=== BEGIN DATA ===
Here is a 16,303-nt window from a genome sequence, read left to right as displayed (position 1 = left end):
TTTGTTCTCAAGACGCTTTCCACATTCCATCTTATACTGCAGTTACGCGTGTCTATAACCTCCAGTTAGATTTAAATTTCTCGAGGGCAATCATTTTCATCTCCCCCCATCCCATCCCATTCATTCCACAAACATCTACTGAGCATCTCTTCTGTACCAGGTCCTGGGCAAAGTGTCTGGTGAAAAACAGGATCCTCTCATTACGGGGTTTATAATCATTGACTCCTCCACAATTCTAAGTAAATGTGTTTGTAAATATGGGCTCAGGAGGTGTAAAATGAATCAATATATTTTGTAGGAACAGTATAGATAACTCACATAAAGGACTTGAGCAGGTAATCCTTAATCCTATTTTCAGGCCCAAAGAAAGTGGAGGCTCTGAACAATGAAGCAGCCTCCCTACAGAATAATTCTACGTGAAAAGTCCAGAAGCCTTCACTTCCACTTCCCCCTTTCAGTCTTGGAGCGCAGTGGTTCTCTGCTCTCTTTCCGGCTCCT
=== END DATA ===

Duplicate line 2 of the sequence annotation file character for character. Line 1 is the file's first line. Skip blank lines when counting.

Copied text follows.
TTTGTTCTCAAGACGCTTTCCACATTCCATCTTATACTGCAGTTACGCGTGTCTATAACCTCCAGTTAGATTTAAATTTCTCGAGGGCAATCATTTTCATCTCCCCCCATCCCATCCCATTCATTCCACAAACATCTACTGAGCATCTCTTCTGTACCAGGTCCTGGGCAAAGTGTCTGGTGAAAAACAGGATCCTCTCATTACGGGGTTTATAATCATTGACTCCTCCACAATTCTAAGTAAATGTGTTTGTAAATATGGGCTCAGGAGGTGTAAAATGAATCAATATATTTTGTAGGAACAGTATAGATAACTCACATAAAGGACTTGAGCAGGTAATCCTTAATCCTATTTTCAGGCCCAAAGAAAGTGGAGGCTCTGAACAATGAAGCAGCCTCCCTACAGAATAATTCTACGTGAAAAGTCCAGAAGCCTTCACTTCCACTTCCCCCTTTCAGTCTTGGAGCGCAGTGGTTCTCTGCTCTCTTTCCGGCTCCT